Blueground Undergrass came together for the first time in years for an onstage family reunion. Electric banjo tamer Jeff “The Rev” Mosier was joined by brother Johnny Mosier on guitar as well as other original members. With a foundation in traditional bluegrass, they have drawn on influences from across genres to create a “wall of twang” sound. It was great to see these guys come together again, and there was no more fitting place for the reunion that the inaugural SRR.
Leftover Salmon closed out the night with a full set of their unique slamgrass sound. Front man Vince Herman led the group through a musical journey along a path of rock and roll-infused bluegrass. These guys have created a sound that inspired an entire genre of music and have been impressing crowds for 25 years. They had the Amphitheater crowd dancing up a cloud of dust with their highly talented blend of music.
Mike + Ruthy brought their kids onstage for a special set on the Amphitheater stage. This husband-and-wife duo are former members of The Mammals and have formed a new band that they label “rural rock.” With masterful songwriting and exceptional musical talent, they have a toe-tapping, sing-a-long vibe that puts smiles on the faces of the dancing crowd.
Jim Lauderdale and Verlon Thompson did an emotional tribute to fellow musician Sue Cunningham in the Music Hall. Sue was a fiddle virtuoso and one of the kindest and most humble of musicians to ever grace the stage. She was well loved and respected in the roots world who tragically passed away last year after a courageous battle against cancer. They performed original songs written to honor Sue, and there was not a dry eye in the room. It was a fitting way to pay respect to her memory and acknowledge the loss of a shining star whose light was taken too soon.
Peter Rowan has been performing at festivals at the SoSMP for decades but had been absent for the last few years. His return for the SRR was nothing short of perfect. He took the crowd on a journey through fifty years of bluegrass and Americana music. Peter’s sound is influenced by years of playing with Bill Monroe early in his career as well as his time as member of the venerable band Old and In the Way with Jerry Garcia. As he sat on a stool with his guitar, there was no sign that he had major jet lag caused by days of traveling from Italy. He still has the high lonesome sound and the impeccable guitar skills that have made him a living legend. I am a longtime fan of Peter and, yes, I cried when he sang “Rain and Snow.” It was truly an honor to see him on stage again.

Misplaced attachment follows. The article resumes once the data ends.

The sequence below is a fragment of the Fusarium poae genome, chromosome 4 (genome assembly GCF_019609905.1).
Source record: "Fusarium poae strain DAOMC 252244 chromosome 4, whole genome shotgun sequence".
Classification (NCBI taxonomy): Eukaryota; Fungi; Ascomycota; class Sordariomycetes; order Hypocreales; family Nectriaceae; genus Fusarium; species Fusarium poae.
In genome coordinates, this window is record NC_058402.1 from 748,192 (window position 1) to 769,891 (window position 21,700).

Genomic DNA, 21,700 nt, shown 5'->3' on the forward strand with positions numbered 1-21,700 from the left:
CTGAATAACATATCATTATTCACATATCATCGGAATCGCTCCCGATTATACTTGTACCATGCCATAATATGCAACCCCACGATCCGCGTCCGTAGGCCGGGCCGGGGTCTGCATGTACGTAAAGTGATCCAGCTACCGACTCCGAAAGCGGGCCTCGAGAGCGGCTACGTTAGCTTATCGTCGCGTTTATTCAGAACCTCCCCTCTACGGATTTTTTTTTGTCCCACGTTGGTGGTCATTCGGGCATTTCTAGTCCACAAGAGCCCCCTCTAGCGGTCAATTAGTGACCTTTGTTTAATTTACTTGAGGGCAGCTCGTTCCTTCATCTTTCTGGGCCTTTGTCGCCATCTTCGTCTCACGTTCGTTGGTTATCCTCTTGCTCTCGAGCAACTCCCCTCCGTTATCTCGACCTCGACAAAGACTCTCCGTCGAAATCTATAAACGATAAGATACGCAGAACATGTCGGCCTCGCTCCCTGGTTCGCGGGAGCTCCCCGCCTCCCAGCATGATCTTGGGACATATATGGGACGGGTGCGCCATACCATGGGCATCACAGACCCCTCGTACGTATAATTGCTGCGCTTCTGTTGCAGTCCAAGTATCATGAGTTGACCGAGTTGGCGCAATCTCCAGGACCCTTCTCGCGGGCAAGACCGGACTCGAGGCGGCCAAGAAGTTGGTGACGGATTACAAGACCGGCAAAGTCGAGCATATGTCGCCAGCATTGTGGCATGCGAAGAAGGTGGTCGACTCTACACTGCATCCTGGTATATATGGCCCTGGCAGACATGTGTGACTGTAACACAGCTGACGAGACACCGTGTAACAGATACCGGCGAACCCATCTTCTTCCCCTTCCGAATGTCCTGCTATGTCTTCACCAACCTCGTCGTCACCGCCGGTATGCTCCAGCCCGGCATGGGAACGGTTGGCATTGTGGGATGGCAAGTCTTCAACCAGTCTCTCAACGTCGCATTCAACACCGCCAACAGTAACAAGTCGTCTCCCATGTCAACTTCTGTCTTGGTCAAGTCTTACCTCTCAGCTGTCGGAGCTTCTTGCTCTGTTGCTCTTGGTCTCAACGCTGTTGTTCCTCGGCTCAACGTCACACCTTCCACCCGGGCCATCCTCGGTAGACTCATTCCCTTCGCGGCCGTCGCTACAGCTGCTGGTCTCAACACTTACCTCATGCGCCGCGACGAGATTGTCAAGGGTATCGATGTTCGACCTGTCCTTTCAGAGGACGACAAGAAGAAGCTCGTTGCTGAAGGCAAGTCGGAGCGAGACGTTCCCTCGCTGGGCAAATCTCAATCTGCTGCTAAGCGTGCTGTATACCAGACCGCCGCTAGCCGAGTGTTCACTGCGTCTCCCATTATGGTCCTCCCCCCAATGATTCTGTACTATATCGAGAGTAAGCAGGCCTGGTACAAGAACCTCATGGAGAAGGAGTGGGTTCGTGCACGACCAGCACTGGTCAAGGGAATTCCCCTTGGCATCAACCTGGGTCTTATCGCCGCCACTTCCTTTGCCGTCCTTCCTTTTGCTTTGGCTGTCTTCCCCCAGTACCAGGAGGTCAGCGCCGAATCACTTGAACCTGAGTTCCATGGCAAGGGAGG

Sam Bush! What can I say… he is a bona fide badass. He has mastered the mandolin to a point that it becomes part of his voice. He was joined onstage by members of Dread Clampitt and Drew Emmitt of Leftover Salmon for an all-star jam. Sam worked the stage like a well mannered host throughout the set, making sure that each musician was acknowledged and had what they needed. Their dual banjo version of “One Love” that was awe-inspiring!
There was a schedule, but it didn’t matter because the last day of the festival turned into a collaboration of numerous musicians. It was a revival of the musical kinship that was created over the last 20 years among likeminded artists.
Big Cosmo took the stage with Randy Judy seated front and center. Randy has been recovering from health issues and was not able to play guitar, but he lead the band with his usual quiet style.
The rest of the day was a veritable throwdown of talent with the joint musical forces of Verlon Thompson, Jim Lauderdale, Mike+Ruthy, Donna the Buffalo, Beth and Randy Judy, Col Bruce Hampton, Jeff Mosier, Grass is Dead, Dread Clampitt, Andy King and more. The sets blended into a whirlwind of sounds and spontaneous love that will forever leave its mark.
I managed to stay up for the after-show jam in the camping area, and it was well worth it. We found Jim Lauderdale, Donna the Buffalo and Verlon Thompson sitting outside of an RV surrounded by a couple of dozen fans. They played for over an hour! Who else can get that many inebriated people to be dead silent for an acoustic jam session? Well, they did, and it was spectacular!
This is what is unique about SRR. It is a festival by musicians for musicians, and the affect was a spirit-filled musical revival. The tireless efforts of Beth Judy, Randy Judy, Paul Levine and the SoSMP have managed to create something magnificent and unique in this world filled with uninspired corporate festivals. Yes, the love is back and music doesn’t just live there, it thrives! We were honored to have been there and will most definitely see you again next year!
Upcoming: Look for our interviews with artists including Walter Parks, Col. Bruce Hampton, Jim Lauderdale, Verlon Thompson, Jeff Mosier and more coming soon!